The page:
Kendo or Kenjutsu...?
I often get potential new students who ask about Kendo. I explain that we do Kenjutsu, not Kendo, but that often is very confusing to people who are not familiar with the differences in various martial arts. I will attempt to explain some simple differences between the two. Kendo mean "path of the sword" but today it typically refers to Japanese fencing. Originally Kendo was used to describe any sword style, and Gekiken "hitting sword" was used to describe the sport of fencing. Nowadays, Kendo refers primarily to fencing. Kenjutsu means "art of the sword" and refers to a martial art that predates the 1800s and teaches how to use the Japanese Samurai sword, either Tachi or Katana or both (our dojo learns both).
Fencing is not actual sword fighting. There are many things that morph from the original styles when they are adapted to sport fighting. One is the striking of the Shinai (bamboo stick sword) against the opponent. The method of swinging is different from how a katana or tachi is actually swung, and the striking targets certain parts of the armor worn. In Kenjutsu the goal is to defeat the armor by cutting where the joints are, not hitting the armor itself as is done in Kendo. Also, a Kendo practitioner may never pick up an actual sword, whereas in Kenjutsu the shape, weight, and balance of the sword are very important so metal or solid hardwood swords are primarily used.
So, depending on your interest, you would search out the style that matches your interest. If you want to do the sport of Japanese fencing, then Kendo is the style you are looking for and we do have Kendo clubs in the Treasure Valley area. If you are looking for training with an actual sword and to learn how to properly handle and use a Japanese sword and how it is used to get around armor (the curved shape of the Japanese sword is very important for this, a straight stick can't replicate it), then you are searching for Kenjutsu. In the Treasure Valley, our dojo is the only one teaching Kenjutsu in the old style as part of an actual Samurai heritage passed on to today through direct transmission for 1,000 years.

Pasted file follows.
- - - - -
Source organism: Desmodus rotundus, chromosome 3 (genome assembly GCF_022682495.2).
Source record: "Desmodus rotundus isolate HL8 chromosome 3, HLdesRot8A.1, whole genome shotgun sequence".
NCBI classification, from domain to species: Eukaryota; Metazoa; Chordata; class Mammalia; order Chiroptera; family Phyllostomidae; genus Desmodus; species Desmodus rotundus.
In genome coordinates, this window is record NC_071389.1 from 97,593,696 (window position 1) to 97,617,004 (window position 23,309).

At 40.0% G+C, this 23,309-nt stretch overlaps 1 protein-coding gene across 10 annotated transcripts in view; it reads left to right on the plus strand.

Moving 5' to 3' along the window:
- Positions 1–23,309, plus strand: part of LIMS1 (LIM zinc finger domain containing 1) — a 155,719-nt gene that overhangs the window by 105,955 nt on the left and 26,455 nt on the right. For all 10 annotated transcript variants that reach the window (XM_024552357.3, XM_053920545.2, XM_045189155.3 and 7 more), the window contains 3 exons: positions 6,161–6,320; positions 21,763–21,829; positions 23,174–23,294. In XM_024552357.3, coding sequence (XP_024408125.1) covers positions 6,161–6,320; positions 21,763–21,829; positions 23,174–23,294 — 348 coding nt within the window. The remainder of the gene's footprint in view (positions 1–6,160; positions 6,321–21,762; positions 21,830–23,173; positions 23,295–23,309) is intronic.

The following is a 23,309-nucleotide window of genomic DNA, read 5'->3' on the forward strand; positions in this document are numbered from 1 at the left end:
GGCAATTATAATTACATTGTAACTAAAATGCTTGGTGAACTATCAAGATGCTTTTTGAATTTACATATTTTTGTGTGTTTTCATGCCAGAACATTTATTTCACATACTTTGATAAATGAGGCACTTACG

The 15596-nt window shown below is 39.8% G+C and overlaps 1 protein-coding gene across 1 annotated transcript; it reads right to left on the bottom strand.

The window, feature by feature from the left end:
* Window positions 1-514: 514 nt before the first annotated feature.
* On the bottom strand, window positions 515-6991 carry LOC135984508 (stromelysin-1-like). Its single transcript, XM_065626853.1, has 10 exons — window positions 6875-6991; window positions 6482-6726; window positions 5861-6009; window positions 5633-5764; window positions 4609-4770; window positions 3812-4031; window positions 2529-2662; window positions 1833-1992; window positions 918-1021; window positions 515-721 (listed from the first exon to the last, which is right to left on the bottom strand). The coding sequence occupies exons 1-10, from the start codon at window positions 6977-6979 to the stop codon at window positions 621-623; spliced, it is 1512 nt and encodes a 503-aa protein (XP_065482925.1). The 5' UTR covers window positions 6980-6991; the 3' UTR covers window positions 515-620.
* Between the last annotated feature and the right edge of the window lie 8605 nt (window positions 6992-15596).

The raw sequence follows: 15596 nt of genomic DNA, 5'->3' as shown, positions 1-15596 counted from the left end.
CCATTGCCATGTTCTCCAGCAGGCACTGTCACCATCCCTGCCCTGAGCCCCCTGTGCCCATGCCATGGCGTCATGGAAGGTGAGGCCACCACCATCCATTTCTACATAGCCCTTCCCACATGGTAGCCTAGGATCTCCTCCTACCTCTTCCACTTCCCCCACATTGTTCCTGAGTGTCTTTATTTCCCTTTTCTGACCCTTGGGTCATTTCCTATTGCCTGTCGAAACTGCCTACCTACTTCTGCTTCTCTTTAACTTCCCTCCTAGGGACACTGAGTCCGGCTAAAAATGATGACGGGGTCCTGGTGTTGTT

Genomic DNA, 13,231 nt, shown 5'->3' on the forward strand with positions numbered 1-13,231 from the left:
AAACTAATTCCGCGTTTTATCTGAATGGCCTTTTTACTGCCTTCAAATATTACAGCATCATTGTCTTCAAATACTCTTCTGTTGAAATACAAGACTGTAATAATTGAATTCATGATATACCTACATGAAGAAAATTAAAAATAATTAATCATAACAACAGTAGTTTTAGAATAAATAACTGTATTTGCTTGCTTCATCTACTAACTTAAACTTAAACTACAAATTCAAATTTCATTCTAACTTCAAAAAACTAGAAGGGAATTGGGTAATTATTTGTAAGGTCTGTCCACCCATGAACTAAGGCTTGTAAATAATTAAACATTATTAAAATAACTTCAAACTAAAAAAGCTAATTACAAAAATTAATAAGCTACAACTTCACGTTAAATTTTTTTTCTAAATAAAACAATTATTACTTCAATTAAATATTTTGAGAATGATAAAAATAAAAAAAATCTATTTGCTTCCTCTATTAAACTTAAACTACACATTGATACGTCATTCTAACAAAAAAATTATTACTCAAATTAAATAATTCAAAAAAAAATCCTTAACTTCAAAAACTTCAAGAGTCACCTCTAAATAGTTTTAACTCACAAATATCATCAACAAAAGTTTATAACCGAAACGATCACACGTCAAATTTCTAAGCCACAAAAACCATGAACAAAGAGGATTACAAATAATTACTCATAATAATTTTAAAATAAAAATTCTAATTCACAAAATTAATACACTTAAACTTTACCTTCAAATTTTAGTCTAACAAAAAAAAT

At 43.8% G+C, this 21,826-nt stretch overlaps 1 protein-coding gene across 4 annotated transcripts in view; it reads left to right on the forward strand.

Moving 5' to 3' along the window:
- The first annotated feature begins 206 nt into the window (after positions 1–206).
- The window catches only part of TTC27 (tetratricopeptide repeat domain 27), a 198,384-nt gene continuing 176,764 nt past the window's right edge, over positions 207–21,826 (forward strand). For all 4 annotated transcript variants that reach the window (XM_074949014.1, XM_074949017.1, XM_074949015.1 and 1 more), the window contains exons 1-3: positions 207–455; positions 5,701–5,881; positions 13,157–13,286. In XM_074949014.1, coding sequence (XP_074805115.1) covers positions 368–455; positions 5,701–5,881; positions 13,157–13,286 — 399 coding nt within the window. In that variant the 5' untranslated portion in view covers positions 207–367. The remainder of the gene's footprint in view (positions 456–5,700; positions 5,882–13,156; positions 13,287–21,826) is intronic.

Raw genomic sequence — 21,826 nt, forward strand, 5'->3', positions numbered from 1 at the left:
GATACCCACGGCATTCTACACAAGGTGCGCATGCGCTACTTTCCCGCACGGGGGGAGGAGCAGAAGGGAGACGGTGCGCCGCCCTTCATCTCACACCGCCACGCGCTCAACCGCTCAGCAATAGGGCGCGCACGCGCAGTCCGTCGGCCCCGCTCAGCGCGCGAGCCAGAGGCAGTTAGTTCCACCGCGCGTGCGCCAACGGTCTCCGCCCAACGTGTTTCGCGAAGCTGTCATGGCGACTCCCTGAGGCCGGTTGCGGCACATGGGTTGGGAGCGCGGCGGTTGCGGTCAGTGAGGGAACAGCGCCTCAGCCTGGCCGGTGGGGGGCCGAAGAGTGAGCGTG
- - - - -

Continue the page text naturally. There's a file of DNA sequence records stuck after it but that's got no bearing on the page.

4/29/2022 04:06:43 pm
I found it interesting when you said that Kendo was not striking the armor not like Kenjutsu. My cousin told me yesterday that he and his friend was planning to enroll in a Japanese swordsmanship course to practice Japanese cultural arts and enhance their mind and body potential, and he asked if I had any idea what would be the best option to do. Thanks to this enlightening article, I'll be sure to tell him that he can consult a trusted Japanese swordsmanship course as they can provide more information about the process of learning.
1/31/2023 08:18:14 am
In Bujinkan we do use Tachi, along with Katana and several other Japanese swords. The sword is not what determines Kendo vs. Kenjutsu, however. The difference is in the methodology of the use of the weapons. Kendo does not use their bamboo-swords the same way a sword school does in Kenjutsu. Koryu Kenjutsu schools should all teach Tachi as well as Katana.
Your comment will be posted after it is approved.
Leave a Reply.
Shane Sensei is a licensed Shidoshi in the Bujinkan and member of the Shidoshi-Kai. He has trained in the Bujinkan since 1998 and regularly travels to Japan for training.